British Airways has been branded the least efficient carrier on transatlantic routes in a study of 20 carriers.

Norwegian was ranked first in overall fuel efficiency among transatlantic carriers due to its use of new Boeing 787 Dreamliners on long-haul services.

Virgin Atlantic and Aeroflot were highlighted as “major improvers” between 2014 and 2017.

This was due to the increased use of more fuel efficient aircraft – the Boeing 787-9 for Virgin Atlantic and Boeing 777-300ER for Aeroflot.

A study by the International Council on Clean Transportation placed BA bottom out of 20 leading airlines, finding that the carrier burnt more fuel per passenger than any of its rivals.

BA burnt 63% more fuel on average last year than Norwegian.

The UK carrier was ranked as the least fuel efficient, falling 22% below the industry average on routes between Europe and North America.

“The fuel efficiency of the least efficient carrier, British Airways, worsened by 4% compared to its 2014 ranking,” the ICCT research found.

The second most efficient airline was Icelandic budget carrier Wow Air, followed by Swiss, KLM, Turkish Airlines, Air France, Thomas Cook and Virgin Atlantic.

“The importance of seating density as a driver of fuel efficiency has increased since 2014 due to the expansion of low-cost carriers which operate transatlantic flights with higher seat counts and a lower percentage of premium seats compared to competitors,” the report said.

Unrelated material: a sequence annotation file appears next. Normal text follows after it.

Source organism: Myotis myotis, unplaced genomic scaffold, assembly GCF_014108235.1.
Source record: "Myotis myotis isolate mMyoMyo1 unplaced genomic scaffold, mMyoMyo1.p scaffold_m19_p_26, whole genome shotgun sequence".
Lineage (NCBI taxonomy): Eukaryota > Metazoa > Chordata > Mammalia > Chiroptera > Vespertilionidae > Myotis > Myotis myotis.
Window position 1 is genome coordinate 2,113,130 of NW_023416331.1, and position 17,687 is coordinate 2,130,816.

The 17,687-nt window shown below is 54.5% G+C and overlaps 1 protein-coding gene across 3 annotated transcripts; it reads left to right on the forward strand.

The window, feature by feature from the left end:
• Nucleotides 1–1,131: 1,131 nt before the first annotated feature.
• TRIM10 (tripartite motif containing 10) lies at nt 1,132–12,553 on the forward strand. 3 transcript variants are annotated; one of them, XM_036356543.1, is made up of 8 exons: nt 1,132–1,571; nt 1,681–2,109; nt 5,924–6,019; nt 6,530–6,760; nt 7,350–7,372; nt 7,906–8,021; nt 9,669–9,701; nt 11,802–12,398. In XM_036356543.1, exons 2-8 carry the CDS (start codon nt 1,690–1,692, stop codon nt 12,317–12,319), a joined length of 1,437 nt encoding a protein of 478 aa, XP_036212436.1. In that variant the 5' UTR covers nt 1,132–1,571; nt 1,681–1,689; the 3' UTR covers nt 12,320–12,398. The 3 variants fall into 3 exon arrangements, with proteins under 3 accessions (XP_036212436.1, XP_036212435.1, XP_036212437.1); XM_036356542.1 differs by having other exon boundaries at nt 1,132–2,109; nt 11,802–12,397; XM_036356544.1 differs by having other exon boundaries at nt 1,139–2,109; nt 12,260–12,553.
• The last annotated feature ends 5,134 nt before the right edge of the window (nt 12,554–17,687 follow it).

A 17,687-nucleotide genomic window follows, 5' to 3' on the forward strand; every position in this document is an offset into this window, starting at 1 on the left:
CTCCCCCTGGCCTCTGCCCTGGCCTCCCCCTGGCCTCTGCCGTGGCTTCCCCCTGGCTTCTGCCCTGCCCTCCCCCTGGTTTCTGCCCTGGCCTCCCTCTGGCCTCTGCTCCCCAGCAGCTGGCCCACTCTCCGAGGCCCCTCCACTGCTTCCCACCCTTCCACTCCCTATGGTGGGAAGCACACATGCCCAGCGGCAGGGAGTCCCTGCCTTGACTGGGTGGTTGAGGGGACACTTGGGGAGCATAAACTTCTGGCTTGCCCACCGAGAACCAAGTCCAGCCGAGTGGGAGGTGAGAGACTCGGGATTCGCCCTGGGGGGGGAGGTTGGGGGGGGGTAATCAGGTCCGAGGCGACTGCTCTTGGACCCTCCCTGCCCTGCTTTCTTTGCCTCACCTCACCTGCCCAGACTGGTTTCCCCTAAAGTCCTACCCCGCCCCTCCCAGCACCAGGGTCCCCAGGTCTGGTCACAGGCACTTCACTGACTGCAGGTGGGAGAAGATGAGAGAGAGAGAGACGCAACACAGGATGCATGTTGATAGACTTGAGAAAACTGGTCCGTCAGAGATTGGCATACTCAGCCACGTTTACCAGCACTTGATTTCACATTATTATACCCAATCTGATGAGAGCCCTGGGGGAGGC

The ICCT’s Brandon Graver, lead author of the study, said: “One of the biggest changes in the transatlantic market between 2014 and 2017 was an increase in operations from European low-cost carriers and the further utilisation of newer, fuel-efficient aircraft.

“Airlines like Norwegian, which invests in new, fuel-efficient aircraft, and carriers like Wow Air and Swiss that maximise payload on a given flight, all flew efficiently in 2017.”

A BA spokesman said that the airline had a “greater share of the premium market on the North Atlantic” than other airlines.

Also, the number of first and business class seats on each aircraft was “the main reason its fuel efficiency per passenger appears lower”.

He added: “We are committed to reducing our carbon emissions and have improved efficiency by more than 10% since 2008.

“We are investing heavily in modern, fuel-efficient aircraft, including the 787, A380 and A350, and by 2020 will have received more than 100 new aircraft in a decade.

“We are well on course to deliver a 25% improvement in carbon emissions reduction by 2025.”

Norwegian chief executive, Bjorn Kjos, said: “The most important thing that an airline can do for the environment is to invest in newer aircraft which use the latest technology to be as fuel efficient as possible.

“Our strategy to have a modern fleet is paying dividends not only for our business and customers, but also our planet.”

Dan Rutherford, ICCT’s aviation programme director and report co-author, said: “New policies to accelerate investments in more fuel-efficient aircraft and operations are critical if industry is to meet its long-term climate goals.

“Efficiency improvements today continue to be outstripped by more travellers taking to the sky.”

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